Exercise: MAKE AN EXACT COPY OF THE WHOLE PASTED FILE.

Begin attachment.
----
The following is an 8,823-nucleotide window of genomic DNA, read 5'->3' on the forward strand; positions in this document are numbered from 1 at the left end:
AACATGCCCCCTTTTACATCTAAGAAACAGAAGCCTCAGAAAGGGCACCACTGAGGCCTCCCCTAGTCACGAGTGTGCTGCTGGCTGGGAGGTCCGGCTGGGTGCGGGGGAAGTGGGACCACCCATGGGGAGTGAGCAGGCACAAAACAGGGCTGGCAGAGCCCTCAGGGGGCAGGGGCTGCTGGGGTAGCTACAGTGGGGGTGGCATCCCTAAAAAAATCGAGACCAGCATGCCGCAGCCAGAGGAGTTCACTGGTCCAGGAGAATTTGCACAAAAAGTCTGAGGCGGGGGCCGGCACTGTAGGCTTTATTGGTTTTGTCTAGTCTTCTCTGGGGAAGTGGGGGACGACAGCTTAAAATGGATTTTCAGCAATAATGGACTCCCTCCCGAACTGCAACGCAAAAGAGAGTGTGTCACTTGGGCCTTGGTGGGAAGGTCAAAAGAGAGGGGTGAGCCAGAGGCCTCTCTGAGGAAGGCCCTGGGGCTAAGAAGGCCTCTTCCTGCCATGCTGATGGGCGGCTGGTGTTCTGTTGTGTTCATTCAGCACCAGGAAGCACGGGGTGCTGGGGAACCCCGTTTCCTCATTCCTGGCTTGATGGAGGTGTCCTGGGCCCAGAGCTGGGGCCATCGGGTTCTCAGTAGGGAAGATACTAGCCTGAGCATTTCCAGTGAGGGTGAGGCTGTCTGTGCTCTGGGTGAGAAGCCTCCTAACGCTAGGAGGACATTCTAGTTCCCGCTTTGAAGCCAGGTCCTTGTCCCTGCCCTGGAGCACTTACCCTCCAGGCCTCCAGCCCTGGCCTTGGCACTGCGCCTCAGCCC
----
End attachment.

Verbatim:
The following is an 8,823-nucleotide window of genomic DNA, read 5'->3' on the forward strand; positions in this document are numbered from 1 at the left end:
AACATGCCCCCTTTTACATCTAAGAAACAGAAGCCTCAGAAAGGGCACCACTGAGGCCTCCCCTAGTCACGAGTGTGCTGCTGGCTGGGAGGTCCGGCTGGGTGCGGGGGAAGTGGGACCACCCATGGGGAGTGAGCAGGCACAAAACAGGGCTGGCAGAGCCCTCAGGGGGCAGGGGCTGCTGGGGTAGCTACAGTGGGGGTGGCATCCCTAAAAAAATCGAGACCAGCATGCCGCAGCCAGAGGAGTTCACTGGTCCAGGAGAATTTGCACAAAAAGTCTGAGGCGGGGGCCGGCACTGTAGGCTTTATTGGTTTTGTCTAGTCTTCTCTGGGGAAGTGGGGGACGACAGCTTAAAATGGATTTTCAGCAATAATGGACTCCCTCCCGAACTGCAACGCAAAAGAGAGTGTGTCACTTGGGCCTTGGTGGGAAGGTCAAAAGAGAGGGGTGAGCCAGAGGCCTCTCTGAGGAAGGCCCTGGGGCTAAGAAGGCCTCTTCCTGCCATGCTGATGGGCGGCTGGTGTTCTGTTGTGTTCATTCAGCACCAGGAAGCACGGGGTGCTGGGGAACCCCGTTTCCTCATTCCTGGCTTGATGGAGGTGTCCTGGGCCCAGAGCTGGGGCCATCGGGTTCTCAGTAGGGAAGATACTAGCCTGAGCATTTCCAGTGAGGGTGAGGCTGTCTGTGCTCTGGGTGAGAAGCCTCCTAACGCTAGGAGGACATTCTAGTTCCCGCTTTGAAGCCAGGTCCTTGTCCCTGCCCTGGAGCACTTACCCTCCAGGCCTCCAGCCCTGGCCTTGGCACTGCGCCTCAGCCC